(4) Static and dynamic detection of Java memory leaks
In managed languages such as Java and C#, developers do not need to worry about memory correctness issues such as dangling pointers and double free errors. However, it remains challenging to avoid leaks. A memory leak in a managed language is caused by keeping unnecessary references to objects that are no longer used. These objects cannot be reclaimed by the garbage collector (GC), often leading to severe performance degradation and even program crashes. We have developed both static and dynamic techniques for memory leak detection. In particular, we propose LeakChaser [PLDI11], a specification-based leak detector, that exploits user insight (expressed in the form of liveness assertions) to narrow down causes of memory leaks. Another attractive direction is to perform static leak detection because it does not rely on any leak-triggering inputs, allowing compile-time tools to find leaks before software is released. A long-standing issue that prevents practical static memory leak detection for Java is that it can be very expensive to statically determine object liveness in large applications. We present a practical static leak detection technique, called LeakChecker [CGO14] that bypasses this problem by considering a common leak pattern. In many cases severe leaks occur in loops where, in each iteration, some objects created by the iteration are unnecessarily referenced by objects external to the loop. These unnecessary references are never used in later loop iterations. Based on this insight, we shift our focus from computing liveness, which is very difficult to achieve precisely and efficiently for large programs, to the easier goal of identifying objects that flow out of a loop but never flow back in.
Lu Fang, Liang Dou, and Guoqing (Harry) Xu.
ECOOP'15: European Conference on Object-Oriented Programming.
Dacong Yan, Guoqing (Harry) Xu, Shengqian Yang, and Atanas Rountev.
CGO'14: International Conference on Code Generation and Optimization.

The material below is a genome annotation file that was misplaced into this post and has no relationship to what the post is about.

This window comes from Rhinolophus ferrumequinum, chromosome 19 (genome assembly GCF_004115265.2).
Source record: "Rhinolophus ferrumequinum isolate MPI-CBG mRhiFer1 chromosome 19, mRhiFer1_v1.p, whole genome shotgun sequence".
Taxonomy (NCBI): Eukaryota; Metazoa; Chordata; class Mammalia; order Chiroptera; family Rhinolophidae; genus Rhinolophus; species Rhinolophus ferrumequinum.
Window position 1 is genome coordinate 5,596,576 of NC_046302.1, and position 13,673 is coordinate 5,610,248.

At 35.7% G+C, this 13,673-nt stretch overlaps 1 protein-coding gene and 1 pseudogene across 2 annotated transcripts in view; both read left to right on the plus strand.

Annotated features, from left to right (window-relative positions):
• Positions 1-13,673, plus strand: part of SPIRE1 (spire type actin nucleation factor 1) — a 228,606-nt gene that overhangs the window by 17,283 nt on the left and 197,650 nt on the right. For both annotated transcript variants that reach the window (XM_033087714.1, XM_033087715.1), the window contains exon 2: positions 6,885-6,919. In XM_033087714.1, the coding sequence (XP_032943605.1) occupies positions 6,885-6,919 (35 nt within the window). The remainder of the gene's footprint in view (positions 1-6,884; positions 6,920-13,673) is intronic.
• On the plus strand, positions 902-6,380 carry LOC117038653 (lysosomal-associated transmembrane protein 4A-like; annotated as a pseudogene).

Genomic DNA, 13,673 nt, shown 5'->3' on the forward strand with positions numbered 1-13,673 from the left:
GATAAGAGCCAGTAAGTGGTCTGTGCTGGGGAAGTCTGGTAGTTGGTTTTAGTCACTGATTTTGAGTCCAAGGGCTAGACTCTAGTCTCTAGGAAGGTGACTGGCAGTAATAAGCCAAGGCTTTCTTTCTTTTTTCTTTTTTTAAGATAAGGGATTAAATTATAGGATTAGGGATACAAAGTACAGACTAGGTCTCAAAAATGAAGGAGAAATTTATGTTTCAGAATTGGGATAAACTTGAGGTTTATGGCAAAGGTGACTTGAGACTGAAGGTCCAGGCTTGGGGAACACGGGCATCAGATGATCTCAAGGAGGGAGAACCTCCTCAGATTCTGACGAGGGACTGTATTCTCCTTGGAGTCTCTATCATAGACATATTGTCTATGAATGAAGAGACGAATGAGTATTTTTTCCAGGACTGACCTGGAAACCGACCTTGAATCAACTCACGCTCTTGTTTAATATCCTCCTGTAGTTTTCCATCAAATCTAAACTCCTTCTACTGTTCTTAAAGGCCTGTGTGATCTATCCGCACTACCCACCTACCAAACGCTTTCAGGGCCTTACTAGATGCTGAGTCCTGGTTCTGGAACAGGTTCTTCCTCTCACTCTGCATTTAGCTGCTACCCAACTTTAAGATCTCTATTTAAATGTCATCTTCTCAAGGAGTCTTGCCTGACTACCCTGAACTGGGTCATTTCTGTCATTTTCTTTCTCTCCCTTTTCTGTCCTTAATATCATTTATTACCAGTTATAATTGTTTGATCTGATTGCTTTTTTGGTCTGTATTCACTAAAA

Guoqing (Harry) Xu, Nick Mitchell, Matthew Arnold, Atanas Rountev, Edith Schonberg, and Gary Sevitsky.
TOSEM'14, ACM Transactions on Software Engineering and Methodology.
Guoqing (Harry) Xu.
OOPSLA'13, ACM SIGPLAN Conference on Object-Oriented Programming Systems, Language, and Applications.
Khanh Nguyen and Guoqing (Harry) Xu.
FSE'13, ACM SIGSOFT Symposium on the Foundations of Software Engineering.
Guoqing (Harry) Xu.
ECOOP'13, European Conference on Object-Oriented Programming.
Guoqing (Harry) Xu.
OOPSLA'12, ACM SIGPLAN Conference on Object-Oriented Programming Systems, Language, and Applications.
Guoqing (Harry) Xu, Dacong Yan, and Atanas Rountev.
ECOOP'12, European Conference on Object-Oriented Programming.
Guoqing (Harry) Xu, Michael D. Bond, Feng Qin, and Atanas Rountev,
PLDI'11, ACM SIGPLAN Conference on Programming Language Design and Implementation
Guoqing (Harry) Xu, Nick Mitchell, Matthew Arnold, Atanas Rountev, Gary Sevitsky, and Edith Schonberg,
PLDI'10, ACM SIGPLAN Conference on Programming Language Design and Implementation
Guoqing (Harry) Xu and Atanas Rountev,
PLDI'10, ACM SIGPLAN Conference on Programming Language Design and Implementation
Guoqing (Harry) Xu, Matthew Arnold, Nick Mitchell, Atanas Rountev, and Gary Sevitsky,
PLDI'09, ACM SIGPLAN Conference on Programming Language Design and Implementation
o Lu Fang
o Harry Xu
o PerfBlower, a performance problem amplification tool
o LeakChaser, a specification-based memory leak detector for Java
o Resurrector: a tunable object lifetime profiling tool based on Jikes RVM
This research is funded in part by NSF under grants CNS-1321179, CCF-140982, and CNS-1613023, and by ONR under grants N00014-14-1-0549 and N00014-16-1-2913.